Friday, 28 September 2007

On ful(l)

A correspondent writes to ask why we write full and not beautifull, etc.

There's been vacillation between -ll and -l for the suffix since Anglo-Saxon times. The suffix derives from full, but that word was often spelled with a single -l in Old English. As time went by, that -l became more frequent, perhaps because it was in an unstressed syllable and people were losing their sense of its original meaning of 'fullness'; but -ll remains the commonest spelling in the Middle Ages.

There is no clear pattern. Each word has its own history. Wonderful had -l in Old English and alternated with -ll until the 18th century. Beautiful had -ll until the early 1700s. Graceful was mainly -ll to begin with, sometimes -l, then settled down with -l from the mid-17th century.

The uncertainty isn't restricted to this particular suffix. Many other kinds of word were affected, such as natural and angel. And the uncertainty was still there even in Dr Johnson's time. In his Dictionary (1755) we find downhill and uphil, as well as downfall and pitfall and several others. The variation is still with us today, especially between American and British English: compare fullness / fulness, distill / distil, enroll / enrol, and so on.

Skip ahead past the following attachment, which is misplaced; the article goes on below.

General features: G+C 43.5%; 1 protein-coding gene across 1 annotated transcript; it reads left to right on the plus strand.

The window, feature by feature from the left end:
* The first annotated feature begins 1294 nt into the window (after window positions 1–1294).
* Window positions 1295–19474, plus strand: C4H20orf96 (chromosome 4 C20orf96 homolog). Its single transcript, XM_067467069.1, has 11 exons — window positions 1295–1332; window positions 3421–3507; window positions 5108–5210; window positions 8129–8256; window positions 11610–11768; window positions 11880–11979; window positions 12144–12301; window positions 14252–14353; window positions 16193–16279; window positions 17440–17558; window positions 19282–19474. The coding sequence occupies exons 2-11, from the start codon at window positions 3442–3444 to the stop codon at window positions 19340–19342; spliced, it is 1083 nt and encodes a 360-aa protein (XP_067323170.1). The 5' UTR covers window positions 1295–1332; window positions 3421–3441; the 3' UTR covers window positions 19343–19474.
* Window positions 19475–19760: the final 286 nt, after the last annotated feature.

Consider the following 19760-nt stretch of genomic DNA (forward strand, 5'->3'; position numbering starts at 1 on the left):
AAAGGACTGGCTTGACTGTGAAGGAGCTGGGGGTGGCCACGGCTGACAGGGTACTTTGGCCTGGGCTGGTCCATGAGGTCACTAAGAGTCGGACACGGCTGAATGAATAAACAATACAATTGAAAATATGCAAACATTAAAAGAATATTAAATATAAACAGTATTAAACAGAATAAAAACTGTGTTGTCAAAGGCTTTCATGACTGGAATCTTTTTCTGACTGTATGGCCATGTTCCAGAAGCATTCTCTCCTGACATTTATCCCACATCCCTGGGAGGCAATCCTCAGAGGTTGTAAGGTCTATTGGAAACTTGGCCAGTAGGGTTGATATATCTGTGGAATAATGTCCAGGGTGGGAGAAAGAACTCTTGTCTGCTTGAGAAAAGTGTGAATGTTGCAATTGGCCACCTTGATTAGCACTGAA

Tuesday, 11 September 2007

On less months

A correspondent writes to say she had read the sentence 'She resigned after fewer than 14 months in the post', and she comments: 'I can see that, in theory, "fewer" is correct here because it refers to the number of months; but, in practice, it sounds completely wrong to me. My explanation, for what it's worth, is that what "fewer than 14 months" communicates is a number of months smaller than 14; whereas what the writer really meant was "just under 14 months" - i.e. an amount of time, not a number of months. Does "fewer than 14 months" sound wrong to you? And if so, why?'

It certainly does - but not for the numerical reason given. It's not so much the fact that there's a number but how we view the number which is important. '14 months' here isn't being viewed as a series of separate months but as a holistic period of time. It's really 'She resigned after a period of less than 14 months in the post'. The usage is therefore uncountable rather than countable, which is why 'fewer' sounds odd and 'less' would be the preferred option.

There are lots of alternations which depend upon how we view the noun. The standard examples are 'more cakes' vs 'more cake'. But virtually any noun can vary in countability, if the context is right. 'Tables' and 'chairs' are countable - but in a story about a hungry termite family, we might encounter someone asking for 'some more chair' for pudding, or one termite complaining that he had been given 'less chair' than another.